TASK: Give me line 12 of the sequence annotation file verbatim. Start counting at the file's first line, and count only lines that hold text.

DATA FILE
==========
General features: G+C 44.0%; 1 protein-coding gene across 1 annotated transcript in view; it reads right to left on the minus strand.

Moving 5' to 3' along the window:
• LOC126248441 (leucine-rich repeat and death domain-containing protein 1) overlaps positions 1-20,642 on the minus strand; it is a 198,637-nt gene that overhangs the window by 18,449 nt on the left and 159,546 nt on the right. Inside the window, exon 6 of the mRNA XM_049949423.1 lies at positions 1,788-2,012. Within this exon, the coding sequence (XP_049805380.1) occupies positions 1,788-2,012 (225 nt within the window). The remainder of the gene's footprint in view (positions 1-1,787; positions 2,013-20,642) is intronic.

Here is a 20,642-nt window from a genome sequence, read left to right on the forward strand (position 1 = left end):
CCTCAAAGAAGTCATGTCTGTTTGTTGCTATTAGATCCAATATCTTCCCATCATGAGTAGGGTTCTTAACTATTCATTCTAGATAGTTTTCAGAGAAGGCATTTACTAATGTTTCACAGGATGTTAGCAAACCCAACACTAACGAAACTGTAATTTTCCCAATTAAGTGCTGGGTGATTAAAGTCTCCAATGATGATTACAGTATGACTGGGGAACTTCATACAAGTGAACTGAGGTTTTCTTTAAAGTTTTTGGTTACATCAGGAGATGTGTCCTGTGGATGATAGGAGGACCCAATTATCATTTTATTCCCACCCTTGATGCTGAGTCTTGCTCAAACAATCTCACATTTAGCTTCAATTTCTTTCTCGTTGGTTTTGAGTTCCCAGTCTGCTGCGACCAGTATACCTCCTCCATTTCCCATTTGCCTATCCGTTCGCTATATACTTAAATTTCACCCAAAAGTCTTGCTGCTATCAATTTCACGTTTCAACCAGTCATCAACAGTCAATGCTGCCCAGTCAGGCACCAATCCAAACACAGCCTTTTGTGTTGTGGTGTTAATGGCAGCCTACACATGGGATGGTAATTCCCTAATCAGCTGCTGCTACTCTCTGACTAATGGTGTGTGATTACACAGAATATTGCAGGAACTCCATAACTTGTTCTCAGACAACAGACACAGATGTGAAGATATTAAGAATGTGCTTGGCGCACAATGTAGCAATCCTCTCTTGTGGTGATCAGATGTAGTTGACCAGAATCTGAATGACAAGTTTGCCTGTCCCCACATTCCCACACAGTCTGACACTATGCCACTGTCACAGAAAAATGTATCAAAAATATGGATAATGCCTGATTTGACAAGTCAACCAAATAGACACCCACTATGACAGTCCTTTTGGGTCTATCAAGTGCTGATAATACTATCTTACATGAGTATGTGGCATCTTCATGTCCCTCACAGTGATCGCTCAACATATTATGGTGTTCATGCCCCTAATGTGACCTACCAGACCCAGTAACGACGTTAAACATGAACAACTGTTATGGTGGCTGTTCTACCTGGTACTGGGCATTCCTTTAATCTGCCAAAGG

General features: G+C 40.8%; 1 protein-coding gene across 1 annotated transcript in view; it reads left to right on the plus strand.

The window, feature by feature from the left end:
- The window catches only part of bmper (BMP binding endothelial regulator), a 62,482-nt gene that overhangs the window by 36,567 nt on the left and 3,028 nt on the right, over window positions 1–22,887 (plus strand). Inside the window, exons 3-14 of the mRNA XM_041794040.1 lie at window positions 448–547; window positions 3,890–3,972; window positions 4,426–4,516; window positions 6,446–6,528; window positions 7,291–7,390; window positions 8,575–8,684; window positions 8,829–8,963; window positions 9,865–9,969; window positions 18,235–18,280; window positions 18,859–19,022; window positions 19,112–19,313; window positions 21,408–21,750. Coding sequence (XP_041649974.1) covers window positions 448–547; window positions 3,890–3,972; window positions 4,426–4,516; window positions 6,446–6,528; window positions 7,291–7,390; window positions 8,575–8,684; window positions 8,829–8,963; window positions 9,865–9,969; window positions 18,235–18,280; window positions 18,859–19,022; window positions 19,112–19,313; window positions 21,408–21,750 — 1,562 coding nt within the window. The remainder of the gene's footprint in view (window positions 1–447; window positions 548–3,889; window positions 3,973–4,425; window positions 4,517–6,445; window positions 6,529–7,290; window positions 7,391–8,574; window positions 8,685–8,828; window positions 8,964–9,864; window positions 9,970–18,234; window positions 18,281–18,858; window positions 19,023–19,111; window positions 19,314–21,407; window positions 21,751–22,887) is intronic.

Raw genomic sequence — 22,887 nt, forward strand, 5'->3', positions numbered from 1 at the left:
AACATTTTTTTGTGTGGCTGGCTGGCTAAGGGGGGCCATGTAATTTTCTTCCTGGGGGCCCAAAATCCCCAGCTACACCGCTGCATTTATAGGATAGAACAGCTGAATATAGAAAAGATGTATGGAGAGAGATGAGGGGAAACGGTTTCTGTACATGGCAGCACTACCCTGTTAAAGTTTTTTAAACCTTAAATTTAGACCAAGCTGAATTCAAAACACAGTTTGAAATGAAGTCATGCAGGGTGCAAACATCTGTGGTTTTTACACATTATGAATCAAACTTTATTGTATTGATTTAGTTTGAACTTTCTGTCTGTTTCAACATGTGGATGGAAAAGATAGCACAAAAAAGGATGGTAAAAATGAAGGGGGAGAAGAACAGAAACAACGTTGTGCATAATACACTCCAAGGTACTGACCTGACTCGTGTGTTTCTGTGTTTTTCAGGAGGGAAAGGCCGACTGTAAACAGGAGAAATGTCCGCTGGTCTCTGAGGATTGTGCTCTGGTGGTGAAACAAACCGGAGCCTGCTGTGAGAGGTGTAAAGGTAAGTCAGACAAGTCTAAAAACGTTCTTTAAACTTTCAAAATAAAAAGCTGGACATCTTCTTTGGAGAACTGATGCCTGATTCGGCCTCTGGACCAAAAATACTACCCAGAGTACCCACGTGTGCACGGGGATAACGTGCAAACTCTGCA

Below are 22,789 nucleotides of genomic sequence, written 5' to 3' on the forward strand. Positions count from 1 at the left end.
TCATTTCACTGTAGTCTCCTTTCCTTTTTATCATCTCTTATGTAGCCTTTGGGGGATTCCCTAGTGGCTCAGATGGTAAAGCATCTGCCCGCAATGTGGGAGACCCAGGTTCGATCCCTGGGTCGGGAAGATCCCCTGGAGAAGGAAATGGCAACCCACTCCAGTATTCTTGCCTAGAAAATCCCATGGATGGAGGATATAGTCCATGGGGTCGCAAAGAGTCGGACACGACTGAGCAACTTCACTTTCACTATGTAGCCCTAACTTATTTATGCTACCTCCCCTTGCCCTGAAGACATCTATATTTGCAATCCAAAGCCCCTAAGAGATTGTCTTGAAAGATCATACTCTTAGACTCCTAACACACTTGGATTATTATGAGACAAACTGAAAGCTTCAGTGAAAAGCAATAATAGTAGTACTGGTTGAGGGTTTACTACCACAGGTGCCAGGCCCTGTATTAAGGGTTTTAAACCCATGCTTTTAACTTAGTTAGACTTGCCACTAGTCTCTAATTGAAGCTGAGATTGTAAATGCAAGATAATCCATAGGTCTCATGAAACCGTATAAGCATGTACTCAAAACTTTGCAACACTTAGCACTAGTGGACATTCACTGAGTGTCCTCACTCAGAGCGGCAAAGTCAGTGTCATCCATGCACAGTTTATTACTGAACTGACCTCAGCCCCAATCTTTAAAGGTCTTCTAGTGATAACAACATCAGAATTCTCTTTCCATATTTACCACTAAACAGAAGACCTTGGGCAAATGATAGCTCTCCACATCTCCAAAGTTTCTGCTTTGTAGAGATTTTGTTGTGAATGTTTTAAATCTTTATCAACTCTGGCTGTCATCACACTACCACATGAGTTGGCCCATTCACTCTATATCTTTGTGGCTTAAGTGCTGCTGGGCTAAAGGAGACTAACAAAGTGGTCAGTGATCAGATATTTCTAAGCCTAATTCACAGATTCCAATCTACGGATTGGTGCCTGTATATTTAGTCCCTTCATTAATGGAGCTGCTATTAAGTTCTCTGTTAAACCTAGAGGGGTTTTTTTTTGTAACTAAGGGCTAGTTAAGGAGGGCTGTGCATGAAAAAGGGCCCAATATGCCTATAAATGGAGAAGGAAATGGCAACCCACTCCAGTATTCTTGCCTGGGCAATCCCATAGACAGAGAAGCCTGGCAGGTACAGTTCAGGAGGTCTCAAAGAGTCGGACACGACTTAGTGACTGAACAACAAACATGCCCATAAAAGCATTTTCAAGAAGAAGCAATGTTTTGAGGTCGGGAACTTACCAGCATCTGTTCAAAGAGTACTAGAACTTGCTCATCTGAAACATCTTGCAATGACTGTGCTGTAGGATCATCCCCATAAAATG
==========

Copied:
TCATTTCACTGTAGTCTCCTTTCCTTTTTATCATCTCTTATGTAGCCTTTGGGGGATTCCCTAGTGGCTCAGATGGTAAAGCATCTGCCCGCAATGTGGGAGACCCAGGTTCGATCCCTGGGTCGGGAAGATCCCCTGGAGAAGGAAATGGCAACCCACTCCAGTATTCTTGCCTAGAAAATCCCATGGATGGAGGATATAGTCCATGGGGTCGCAAAGAGTCGGACACGACTGAGCAACTTCACTTTCACTATGTAGCCCTAACTTATTTATGCTACCTCCCCTTGCCCTGAAGACATCTATATTTGCAATCCAAAGCCCCTAAGAGATTGTCTTGAAAGATCATACTCTTAGACTCCTAACACACTTGGATTATTATGAGACAAACTGAAAGCTTCAGTGAAAAGCAATAATAGTAGTACTGGTTGAGGGTTTACTACCACAGGTGCCAGGCCCTGTATTAAGGGTTTTAAACCCATGCTTTTAACTTAGTTAGACTTGCCACTAGTCTCTAATTGAAGCTGAGATTGTAAATGCAAGATAATCCATAGGTCTCATGAAACCGTATAAGCATGTACTCAAAACTTTGCAACACTTAGCACTAGTGGACATTCACTGAGTGTCCTCACTCAGAGCGGCAAAGTCAGTGTCATCCATGCACAGTTTATTACTGAACTGACCTCAGCCCCAATCTTTAAAGGTCTTCTAGTGATAACAACATCAGAATTCTCTTTCCATATTTACCACTAAACAGAAGACCTTGGGCAAATGATAGCTCTCCACATCTCCAAAGTTTCTGCTTTGTAGAGATTTTGTTGTGAATGTTTTAAATCTTTATCAACTCTGGCTGTCATCACACTACCACATGAGTTGGCCCATTCACTCTATATCTTTGTGGCTTAAGTGCTGCTGGGCTAAAGGAGACTAACAAAGTGGTCAGTGATCAGATATTTCTAAGCCTAATTCACAGATTCCAATCTACGGATTGGTGCCTGTATATTTAGTCCCTTCATTAATGGAGCTGCTATTAAGTTCTCTGTTAAACCTAGAGGGGTTTTTTTTTGTAACTAAGGGCTAGTTAAGGAGGGCTGTGCATGAAAAAGGGCCCAATATGCCTATAAATGGAGAAGGAAATGGCAACCCACTCCAGTATTCTTGCCTGGGCAATCCCATAGACAGAGAAGCCTGGCAGGTACAGTTCAGGAGGTCTCAAAGAGTCGGACACGACTTAGTGACTGAACAACAAACATGCCCATAAAAGCATTTTCAAGAAGAAGCAATGTTTTGAGGTCGGGAACTTACCAGCATCTGTTCAAAGAGTACTAGAACTTGCTCATCTGAAACATCTTGCAATGACTGTGCTGTAGGATCATCCCCATAAAATG